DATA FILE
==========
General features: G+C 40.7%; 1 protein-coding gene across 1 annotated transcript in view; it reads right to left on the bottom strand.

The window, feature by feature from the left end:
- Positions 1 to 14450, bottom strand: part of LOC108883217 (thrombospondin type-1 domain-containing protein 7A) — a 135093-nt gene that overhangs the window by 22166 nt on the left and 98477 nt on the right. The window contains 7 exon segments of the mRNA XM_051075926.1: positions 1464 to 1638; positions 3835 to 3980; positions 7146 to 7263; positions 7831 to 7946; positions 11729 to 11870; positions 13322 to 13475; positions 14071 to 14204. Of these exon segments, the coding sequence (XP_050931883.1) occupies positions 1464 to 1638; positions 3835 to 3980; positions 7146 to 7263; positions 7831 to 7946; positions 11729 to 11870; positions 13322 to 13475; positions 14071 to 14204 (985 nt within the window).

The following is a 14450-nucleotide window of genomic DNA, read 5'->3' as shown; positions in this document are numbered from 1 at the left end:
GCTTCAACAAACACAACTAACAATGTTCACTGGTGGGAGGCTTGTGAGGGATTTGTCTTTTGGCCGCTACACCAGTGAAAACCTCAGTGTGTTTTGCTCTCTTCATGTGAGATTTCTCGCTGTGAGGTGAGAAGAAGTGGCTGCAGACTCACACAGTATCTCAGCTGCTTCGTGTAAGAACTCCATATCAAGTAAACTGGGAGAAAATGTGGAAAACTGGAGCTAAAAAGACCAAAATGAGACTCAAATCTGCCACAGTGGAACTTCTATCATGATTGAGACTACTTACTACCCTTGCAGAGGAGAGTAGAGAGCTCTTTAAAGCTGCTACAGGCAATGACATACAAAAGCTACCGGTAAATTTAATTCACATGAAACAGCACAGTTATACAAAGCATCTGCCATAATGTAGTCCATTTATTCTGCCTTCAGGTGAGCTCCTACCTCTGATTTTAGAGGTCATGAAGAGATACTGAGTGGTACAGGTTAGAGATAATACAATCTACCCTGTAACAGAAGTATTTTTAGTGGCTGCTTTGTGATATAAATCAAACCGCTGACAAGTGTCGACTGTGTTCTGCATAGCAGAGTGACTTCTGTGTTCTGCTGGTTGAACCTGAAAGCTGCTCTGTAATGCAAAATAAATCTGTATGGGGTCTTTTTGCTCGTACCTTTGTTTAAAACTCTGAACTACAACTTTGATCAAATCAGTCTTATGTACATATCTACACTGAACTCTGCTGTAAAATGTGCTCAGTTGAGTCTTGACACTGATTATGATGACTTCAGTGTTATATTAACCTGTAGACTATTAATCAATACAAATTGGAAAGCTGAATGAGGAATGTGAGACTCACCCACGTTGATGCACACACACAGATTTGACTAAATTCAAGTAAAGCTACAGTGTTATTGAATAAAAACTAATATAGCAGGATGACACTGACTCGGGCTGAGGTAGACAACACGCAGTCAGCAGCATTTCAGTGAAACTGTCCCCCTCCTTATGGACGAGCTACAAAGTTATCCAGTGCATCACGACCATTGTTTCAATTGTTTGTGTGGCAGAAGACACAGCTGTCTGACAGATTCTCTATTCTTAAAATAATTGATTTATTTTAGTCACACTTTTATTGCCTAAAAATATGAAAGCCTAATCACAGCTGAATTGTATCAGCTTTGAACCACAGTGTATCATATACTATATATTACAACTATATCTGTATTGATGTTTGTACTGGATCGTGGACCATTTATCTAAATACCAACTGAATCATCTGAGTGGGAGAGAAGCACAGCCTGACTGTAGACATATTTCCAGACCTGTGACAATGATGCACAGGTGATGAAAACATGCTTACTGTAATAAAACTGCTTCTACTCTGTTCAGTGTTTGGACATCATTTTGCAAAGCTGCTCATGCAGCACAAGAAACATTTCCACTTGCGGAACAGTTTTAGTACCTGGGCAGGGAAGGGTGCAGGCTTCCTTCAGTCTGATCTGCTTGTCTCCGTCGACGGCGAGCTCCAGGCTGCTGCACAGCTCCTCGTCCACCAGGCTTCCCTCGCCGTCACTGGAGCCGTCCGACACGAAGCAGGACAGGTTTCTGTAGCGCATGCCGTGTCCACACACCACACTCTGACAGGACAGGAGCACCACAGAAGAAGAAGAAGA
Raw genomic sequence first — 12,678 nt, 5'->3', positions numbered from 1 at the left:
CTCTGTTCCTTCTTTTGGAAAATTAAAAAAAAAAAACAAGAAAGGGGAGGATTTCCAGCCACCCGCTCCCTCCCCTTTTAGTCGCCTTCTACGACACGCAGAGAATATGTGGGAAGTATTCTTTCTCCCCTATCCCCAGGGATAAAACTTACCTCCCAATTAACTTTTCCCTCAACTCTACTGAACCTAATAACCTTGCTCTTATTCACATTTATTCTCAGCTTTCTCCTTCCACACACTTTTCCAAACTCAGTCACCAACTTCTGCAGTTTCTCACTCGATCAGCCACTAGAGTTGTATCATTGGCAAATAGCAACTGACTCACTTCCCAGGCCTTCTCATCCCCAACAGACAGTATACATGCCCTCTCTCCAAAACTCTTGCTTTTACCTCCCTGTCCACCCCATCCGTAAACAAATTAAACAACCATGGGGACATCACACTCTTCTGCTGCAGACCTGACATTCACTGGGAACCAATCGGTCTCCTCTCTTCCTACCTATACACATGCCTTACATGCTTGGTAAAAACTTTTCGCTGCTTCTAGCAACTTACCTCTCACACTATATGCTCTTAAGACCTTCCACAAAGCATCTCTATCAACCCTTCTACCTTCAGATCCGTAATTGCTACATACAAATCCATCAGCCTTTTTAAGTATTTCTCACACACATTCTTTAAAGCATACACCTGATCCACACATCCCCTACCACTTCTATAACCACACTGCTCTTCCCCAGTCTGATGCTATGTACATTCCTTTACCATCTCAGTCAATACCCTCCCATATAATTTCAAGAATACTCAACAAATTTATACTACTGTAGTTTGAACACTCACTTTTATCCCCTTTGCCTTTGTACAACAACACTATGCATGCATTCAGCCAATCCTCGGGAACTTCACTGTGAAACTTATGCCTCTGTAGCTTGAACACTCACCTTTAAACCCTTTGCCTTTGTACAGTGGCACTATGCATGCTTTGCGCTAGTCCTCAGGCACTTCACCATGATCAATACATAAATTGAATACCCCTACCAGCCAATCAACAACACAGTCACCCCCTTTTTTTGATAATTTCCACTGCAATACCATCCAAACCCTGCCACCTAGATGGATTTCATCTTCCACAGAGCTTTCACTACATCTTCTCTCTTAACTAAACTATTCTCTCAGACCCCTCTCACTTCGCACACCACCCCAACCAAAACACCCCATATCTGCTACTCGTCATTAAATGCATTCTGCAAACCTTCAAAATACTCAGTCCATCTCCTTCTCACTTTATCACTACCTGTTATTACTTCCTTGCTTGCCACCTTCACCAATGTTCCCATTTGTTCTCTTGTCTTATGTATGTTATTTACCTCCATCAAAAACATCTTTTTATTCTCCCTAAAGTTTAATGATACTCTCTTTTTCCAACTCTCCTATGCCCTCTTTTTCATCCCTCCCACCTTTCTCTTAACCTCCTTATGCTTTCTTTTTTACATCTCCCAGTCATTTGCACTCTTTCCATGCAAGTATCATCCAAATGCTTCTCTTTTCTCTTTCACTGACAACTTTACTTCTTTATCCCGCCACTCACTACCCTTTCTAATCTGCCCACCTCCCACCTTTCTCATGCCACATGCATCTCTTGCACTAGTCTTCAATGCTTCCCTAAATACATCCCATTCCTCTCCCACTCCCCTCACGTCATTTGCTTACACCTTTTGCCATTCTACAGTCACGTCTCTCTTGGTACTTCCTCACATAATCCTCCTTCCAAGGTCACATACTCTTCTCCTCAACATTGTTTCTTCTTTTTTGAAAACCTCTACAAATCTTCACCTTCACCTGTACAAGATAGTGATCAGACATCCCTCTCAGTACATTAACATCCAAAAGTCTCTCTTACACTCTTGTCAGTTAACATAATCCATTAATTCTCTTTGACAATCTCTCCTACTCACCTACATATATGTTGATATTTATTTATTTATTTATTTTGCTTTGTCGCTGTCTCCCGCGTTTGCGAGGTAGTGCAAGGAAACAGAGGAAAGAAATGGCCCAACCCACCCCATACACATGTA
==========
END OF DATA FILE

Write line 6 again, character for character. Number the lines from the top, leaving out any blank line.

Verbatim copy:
Raw genomic sequence first — 12,678 nt, 5'->3', positions numbered from 1 at the left: